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What Our Actions Teach Our Children

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My youngest child was an entomologist when he was in grade school. More interested in insects than sports, he'd spot a flying bug when he was on the soccer field and abandon the game to run and get a better look at the creature. Of course, he was teased. I'd tell him to ignore this and practice the moral truth of The Golden Rule-"treat others the way you want to be treated." When he was in lower school, he came home one afternoon and told me about a new program his teacher had introduced called "Conflict Resolution." Seems the students would receive instruction in behavior management to learn the negotiation skills necessary to avoid an ass-kicking. This would be accomplished through talking, listening, and coming to a mutually satisfying agreement, circumventing the violence that is a byproduct of out-of-control tension. In other words, these youngsters would learn the art of diplomacy. How ironic. Especially since the U.S. Department of Education labels conflict resolution "The Peaceable School Approach." According to the agency:
Young people cannot be expected to promote and encourage the peaceful resolution of conflicts if they do not see conflict resolution principles and strategies being modeled by adults in all areas of their lives, such as in business, sports, entertainment, and personal relationships.
In all areas of their lives? So, how would a teacher or parent answer the question that many students today would pose: "Why doesn't President Bush practice conflict resolution?" And what a good question that is. We promote the concept of a peaceful approach to problem solving in our schools. Teachers educate our children, and so do we as parents, to prevent aggressive behavior, to handle issues rationally, to brainstorm, listen, accept another's point of view, and to yield, finally, a solution that is a positive plan of action. We are employing these lessons to prepare our young not just to be useful during the upheavals of youth and adolescence but as maps for the realities that will occur throughout their lives. And as all this good intention is molding our children into little diplomats, our elected officials voted to give George Bush the authority to wage war. Congress continues to fund this war. And Bush, who has called himself both the peace president and the war president, has the audacity, despite his record of Iraq failures, beginning with the invasion itself, to request an escalation of troops. Meanwhile, this president has refused to allow the flag-draped coffins of our loved ones to be shown on television because the image might, just might bring the devastation of war death to a level of attention above shopping or sports in the conscious minds of our citizenry. So why are we embroiled in a quagmire of an atrocity of a war? Why have more than 3,050 American troops died? Why have at least half a million Iraqis been killed? Why have thousands of soldiers and Iraqis been maimed? Why are we practicing torture? Why have we violated the Geneva Convention? And what about the children of Iraq? Imagine asking them if they'd be interested in learning what we teach our students here in the United States of America-"The Peaceable School Approach" to problem solving. Diplomacy. Conflict resolution? How utterly reprehensible and tragically hypocritical.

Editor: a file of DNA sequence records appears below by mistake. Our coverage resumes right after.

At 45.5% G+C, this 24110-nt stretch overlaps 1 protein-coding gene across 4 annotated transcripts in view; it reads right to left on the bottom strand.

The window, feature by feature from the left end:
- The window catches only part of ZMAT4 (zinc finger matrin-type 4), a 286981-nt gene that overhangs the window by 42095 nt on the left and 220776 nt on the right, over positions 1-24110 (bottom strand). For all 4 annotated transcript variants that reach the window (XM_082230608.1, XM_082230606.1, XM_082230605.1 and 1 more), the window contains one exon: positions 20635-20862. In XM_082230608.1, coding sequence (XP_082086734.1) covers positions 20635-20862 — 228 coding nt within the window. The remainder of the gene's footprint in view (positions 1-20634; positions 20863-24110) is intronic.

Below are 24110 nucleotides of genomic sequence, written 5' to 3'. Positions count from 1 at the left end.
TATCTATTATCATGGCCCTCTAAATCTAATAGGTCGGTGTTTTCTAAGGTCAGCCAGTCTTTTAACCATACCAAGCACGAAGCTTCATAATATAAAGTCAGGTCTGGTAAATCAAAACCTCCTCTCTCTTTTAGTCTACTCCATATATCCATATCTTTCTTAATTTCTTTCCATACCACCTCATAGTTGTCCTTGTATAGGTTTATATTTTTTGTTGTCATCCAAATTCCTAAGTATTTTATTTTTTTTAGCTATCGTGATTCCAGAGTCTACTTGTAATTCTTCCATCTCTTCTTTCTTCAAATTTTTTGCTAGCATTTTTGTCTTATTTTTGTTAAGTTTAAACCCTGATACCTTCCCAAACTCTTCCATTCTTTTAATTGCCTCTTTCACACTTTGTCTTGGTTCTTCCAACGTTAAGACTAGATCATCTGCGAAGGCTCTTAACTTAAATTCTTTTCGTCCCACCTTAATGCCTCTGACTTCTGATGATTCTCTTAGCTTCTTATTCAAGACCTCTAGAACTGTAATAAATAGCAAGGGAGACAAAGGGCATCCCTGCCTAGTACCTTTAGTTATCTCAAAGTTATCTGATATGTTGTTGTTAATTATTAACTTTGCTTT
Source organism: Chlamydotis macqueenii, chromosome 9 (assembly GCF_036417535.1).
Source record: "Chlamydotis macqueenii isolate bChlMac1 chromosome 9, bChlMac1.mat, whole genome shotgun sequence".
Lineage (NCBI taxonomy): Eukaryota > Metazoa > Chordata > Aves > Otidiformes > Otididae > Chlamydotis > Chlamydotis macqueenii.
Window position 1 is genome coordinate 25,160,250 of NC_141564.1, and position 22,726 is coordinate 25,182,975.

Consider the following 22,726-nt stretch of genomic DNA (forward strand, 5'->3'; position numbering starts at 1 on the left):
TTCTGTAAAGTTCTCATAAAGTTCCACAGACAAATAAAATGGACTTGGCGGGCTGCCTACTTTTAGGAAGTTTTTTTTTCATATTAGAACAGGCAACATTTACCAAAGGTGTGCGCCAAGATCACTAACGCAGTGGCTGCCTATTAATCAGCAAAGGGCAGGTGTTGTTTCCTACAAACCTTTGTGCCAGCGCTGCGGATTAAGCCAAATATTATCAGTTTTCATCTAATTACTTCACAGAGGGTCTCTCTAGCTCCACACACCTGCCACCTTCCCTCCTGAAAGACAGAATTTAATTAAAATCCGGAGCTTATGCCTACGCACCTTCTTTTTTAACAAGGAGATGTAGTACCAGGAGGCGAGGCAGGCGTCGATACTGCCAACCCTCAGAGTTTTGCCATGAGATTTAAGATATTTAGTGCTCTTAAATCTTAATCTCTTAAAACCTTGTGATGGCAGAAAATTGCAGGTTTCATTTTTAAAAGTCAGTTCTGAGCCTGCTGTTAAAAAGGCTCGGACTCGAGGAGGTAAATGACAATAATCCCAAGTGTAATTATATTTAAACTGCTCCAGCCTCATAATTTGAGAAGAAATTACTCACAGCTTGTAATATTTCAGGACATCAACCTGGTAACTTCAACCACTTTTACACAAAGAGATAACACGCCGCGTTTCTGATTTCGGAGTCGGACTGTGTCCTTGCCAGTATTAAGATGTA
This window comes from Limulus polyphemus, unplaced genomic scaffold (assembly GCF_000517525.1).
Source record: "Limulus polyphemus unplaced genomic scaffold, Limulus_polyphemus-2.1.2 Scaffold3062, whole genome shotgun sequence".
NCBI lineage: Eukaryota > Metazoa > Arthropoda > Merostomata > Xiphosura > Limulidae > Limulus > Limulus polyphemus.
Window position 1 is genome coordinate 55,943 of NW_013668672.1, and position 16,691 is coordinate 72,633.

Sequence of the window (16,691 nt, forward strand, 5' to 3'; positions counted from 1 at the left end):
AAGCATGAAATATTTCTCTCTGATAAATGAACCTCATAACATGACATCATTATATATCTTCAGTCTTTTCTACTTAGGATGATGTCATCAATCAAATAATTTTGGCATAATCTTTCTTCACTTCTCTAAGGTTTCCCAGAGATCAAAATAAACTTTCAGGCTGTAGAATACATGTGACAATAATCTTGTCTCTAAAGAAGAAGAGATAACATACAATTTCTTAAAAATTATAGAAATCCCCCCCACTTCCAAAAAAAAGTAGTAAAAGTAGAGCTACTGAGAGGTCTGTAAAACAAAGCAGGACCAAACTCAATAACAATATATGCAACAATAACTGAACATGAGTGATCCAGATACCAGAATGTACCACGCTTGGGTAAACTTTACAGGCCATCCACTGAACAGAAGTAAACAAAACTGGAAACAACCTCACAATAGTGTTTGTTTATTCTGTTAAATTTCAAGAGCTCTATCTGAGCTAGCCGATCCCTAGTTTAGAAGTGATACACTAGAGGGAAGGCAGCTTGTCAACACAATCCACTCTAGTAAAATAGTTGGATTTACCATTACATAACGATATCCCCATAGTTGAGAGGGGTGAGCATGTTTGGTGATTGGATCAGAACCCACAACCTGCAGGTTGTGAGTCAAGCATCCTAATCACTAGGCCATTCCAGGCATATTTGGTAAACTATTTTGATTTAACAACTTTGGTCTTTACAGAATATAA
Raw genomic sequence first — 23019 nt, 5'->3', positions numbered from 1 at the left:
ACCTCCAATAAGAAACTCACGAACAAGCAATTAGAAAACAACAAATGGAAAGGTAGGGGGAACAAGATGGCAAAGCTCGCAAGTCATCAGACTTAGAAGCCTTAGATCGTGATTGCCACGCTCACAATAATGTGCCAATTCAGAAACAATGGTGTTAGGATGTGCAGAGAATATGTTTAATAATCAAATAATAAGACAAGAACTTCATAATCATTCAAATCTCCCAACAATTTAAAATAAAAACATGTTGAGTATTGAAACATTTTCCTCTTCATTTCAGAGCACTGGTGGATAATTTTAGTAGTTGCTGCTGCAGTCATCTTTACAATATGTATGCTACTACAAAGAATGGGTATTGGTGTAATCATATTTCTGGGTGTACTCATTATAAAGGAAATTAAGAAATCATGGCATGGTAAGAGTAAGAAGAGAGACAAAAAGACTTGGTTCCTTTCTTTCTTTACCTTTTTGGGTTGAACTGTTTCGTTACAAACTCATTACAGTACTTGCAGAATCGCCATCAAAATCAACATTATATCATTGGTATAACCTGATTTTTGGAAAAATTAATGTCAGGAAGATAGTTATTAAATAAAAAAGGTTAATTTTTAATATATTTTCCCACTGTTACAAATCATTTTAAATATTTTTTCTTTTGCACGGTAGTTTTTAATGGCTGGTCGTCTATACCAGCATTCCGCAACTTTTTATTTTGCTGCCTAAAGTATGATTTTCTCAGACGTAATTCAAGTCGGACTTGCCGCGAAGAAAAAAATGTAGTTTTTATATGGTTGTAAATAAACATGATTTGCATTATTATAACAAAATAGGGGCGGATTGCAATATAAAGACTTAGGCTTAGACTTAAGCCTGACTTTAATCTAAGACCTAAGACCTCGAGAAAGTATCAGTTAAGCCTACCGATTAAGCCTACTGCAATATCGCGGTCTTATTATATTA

Missy Beattie lives in New York City. She's written for National Public Radio and Nashville Life Magazine. An outspoken critic of the Bush Administration and the war in Iraq, she's a member of Gold Star Families for Peace. She completed a (more...)
 
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Absolutely Beautiful! ...and I love the simply... by Mr. Robin Parsons on Tuesday, Jan 23, 2007 at 10:13:47 AM
Both my childhood and my youth were spent in Russi... by Mark Sashine on Tuesday, Jan 23, 2007 at 11:29:30 AM
Excellent commentary. I do feel that parents need... by sarena1964 on Tuesday, Jan 23, 2007 at 8:20:35 PM
Glad you liked it. And it is true. Bush/Cheney d... by Missy Comley Beattie on Tuesday, Jan 23, 2007 at 10:59:56 AM